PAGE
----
SPLASH! Ben Chandler’s glass tipped over. An almighty flood of water gushed out of the glass like some sort of hot water spring exploding after years of pent up sexual frustration. (Yeah, I put in sex, that’ll get the punters in!) It trickled towards the electrical equipment in front of Ben’s shaking fingers. At any moment the stage was set to EXPLODE!!!! People rushed about. What would happen? We were all doomed, doomed, doomed I tell you! But a hero stepped forward. A member of the New South Wales Writers’ Centre admin came forth with paper towel and a cool attitude and sopped the water up with her very calmness… and her paper towel. The day was saved and we all lived happily ever after.

Okay, that was RUBBISH! I seriously doubt a spilt cup of water was what Kate Forsyth had in mind when she said start with a bang. I feel so stupid, why did I even bother. I have failed her, I failed myself, and I have failed you. Sigh. Well, hopefully this was not all for naught. How about I write out a list of some of the festival highlights for me and hopefully you can glean some insight and put it together in an order that works for you?

Speculative Fiction Festival at the New South Wales Writers’ Centre 2013: A Highlights Package
Ian Irvine:
• Sara Douglas was the first Australian Speculative Fiction Author to hit it “big”. She paved the way for all us future Australian speculative fiction writers, by making publishers believe that yes, fantasy was awesome, and yes Australians could be awesome at it too. Respect.
• It will cost you at least $5000 to get a good quality editor for your work. If you want to self-publish you need to invest that yourself in order to have a comparable product with publishing houses.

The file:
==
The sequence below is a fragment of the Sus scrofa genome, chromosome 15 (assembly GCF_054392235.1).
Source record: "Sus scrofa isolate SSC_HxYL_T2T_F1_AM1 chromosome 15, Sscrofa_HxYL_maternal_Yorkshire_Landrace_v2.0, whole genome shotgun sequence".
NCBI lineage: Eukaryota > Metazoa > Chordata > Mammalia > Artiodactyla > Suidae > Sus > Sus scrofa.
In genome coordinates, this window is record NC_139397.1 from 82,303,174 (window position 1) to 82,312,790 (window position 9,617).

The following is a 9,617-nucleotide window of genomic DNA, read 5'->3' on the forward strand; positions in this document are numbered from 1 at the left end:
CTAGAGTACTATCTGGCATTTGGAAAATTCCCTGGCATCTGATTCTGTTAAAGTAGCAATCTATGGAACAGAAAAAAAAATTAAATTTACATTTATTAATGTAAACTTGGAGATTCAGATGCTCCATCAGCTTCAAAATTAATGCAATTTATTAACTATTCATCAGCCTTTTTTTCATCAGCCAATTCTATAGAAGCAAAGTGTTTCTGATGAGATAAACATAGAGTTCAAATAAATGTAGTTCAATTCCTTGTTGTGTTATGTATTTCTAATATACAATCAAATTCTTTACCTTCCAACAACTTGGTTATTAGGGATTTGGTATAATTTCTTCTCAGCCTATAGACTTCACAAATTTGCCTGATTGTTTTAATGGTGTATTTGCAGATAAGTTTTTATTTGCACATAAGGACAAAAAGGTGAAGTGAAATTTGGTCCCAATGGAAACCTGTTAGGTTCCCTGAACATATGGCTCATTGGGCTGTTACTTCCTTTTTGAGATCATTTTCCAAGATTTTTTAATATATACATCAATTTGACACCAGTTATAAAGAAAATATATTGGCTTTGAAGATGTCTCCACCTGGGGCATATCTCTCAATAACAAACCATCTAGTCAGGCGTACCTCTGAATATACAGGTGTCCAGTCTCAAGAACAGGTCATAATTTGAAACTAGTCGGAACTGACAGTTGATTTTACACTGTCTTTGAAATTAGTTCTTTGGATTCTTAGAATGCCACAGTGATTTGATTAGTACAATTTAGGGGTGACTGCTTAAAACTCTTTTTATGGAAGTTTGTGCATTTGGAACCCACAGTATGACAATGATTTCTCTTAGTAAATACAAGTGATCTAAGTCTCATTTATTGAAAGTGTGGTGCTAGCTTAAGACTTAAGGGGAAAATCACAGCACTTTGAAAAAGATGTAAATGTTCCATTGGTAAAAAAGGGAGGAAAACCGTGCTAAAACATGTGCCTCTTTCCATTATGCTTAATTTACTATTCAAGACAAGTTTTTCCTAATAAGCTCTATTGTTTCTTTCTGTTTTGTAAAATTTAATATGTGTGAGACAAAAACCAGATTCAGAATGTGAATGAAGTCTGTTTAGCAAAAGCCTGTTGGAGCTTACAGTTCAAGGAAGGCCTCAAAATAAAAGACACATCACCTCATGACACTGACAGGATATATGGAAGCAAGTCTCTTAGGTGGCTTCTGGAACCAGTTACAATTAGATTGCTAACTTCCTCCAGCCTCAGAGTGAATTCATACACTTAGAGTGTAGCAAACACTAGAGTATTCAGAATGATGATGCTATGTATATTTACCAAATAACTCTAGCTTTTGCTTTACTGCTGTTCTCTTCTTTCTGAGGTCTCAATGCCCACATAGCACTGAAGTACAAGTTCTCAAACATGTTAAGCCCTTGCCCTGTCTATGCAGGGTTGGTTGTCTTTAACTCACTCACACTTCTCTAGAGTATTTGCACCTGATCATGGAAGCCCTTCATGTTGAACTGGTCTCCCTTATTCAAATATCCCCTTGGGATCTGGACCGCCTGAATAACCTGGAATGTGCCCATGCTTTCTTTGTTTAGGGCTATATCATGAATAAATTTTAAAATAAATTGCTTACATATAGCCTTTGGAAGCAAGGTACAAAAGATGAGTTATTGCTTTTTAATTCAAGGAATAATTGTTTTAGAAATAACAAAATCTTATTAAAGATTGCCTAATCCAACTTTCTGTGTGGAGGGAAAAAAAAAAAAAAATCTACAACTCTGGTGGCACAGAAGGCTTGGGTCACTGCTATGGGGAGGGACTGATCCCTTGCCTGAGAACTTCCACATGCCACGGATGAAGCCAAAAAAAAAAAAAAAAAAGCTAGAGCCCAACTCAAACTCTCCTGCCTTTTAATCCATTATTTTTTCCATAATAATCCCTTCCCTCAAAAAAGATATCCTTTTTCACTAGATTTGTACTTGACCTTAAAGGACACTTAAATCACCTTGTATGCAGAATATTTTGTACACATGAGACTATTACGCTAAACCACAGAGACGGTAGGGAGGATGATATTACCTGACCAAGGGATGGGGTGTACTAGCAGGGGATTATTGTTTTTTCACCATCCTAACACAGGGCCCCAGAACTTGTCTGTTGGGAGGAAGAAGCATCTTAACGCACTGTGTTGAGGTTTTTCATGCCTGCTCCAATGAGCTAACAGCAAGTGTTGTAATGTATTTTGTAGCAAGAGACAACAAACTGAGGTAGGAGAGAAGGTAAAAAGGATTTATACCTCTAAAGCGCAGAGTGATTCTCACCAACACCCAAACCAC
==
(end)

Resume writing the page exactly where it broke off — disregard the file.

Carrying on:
• 2 million books are published per year now because of ePublishing.
• Self-promotion is the way of the future, make friends with talented people (or give birth to them) who can help you.
• As for how to plan, if it works, it is good, if it doesn’t, it is not.
• “If the characters are having a good time, then the reader is not.”

Juliet Marillier
• She has the most amazingly expressive hands I have ever seen. So tiny yet beautiful.
• UK publishers actually want to have the publishing rights for not just the UK but for Australia and NZ too.
• Australians actually buy more books than most other Countries. We are actually a big market when it comes to novels.
• Publishers are less inclined to do publicity and promotion these days so you need to really develop that yourself.
• Some agents are strictly business and contract advisors, others have a more creative approach, you must choose based on your own individual needs. Research research research.
• Love of storytelling and stories begins before you can read; it begins in the laps of your parents as they read to you.

Sophie Masson
• Fairy tales are a complex world of dichotomous forces
• Writing is like having a magic wand. You can do anything you want.

Kate Forsyth
• Fairy tales are important. They give us hope. They give us a way to cope with our own lives. They let us know that in the end, everything will be alright.
• Writing fairy tales is challenging because everybody thinks they already know the story, usually that just means they know, Disney, Grimm, Anderson or Perrot.

Garth Nix
• Just write. Don’t worry about genre or sub genres; let the publishers worry about that.
• “I write outlines… mostly for the pleasure of departing from them later on.”
• “Read more things.”
• “Children’s natural state is an imaginative one”

Pamela Freeman
• “There may be someone out there who can write the perfect first draft… But I hate them whoever they are.”
• Low fantasy is “where there’s thieves and bandits and people have sex a lot.”

Melina Marchetta
• Strip the thought, “It’s a bit indulgent,” from your vocabulary when talking about doing what you need for writing. If you need to travel to somewhere to get in the zone, that is a business trip, NOT an indulgence.

Belinda Murrel
Spoke of how she wrote for her children, so they had something stimulating but not dealing with themes they were not emotinally equiped to deal with maturity wise.

John Flanagan
• Write what you would like to read.
• He is the funniest speaker I have ever heard, he was utterly brilliant but I was so enchanted by him that I failed to take adequate notes

Dionne Lister
This I think was possibly the best comment of the day for me, “Why should I publisher put the time and effort into your work if you haven’t?”

There were many more inspiring speakers. If you want to read what twits had to say about it check #nswwc xxoo love you all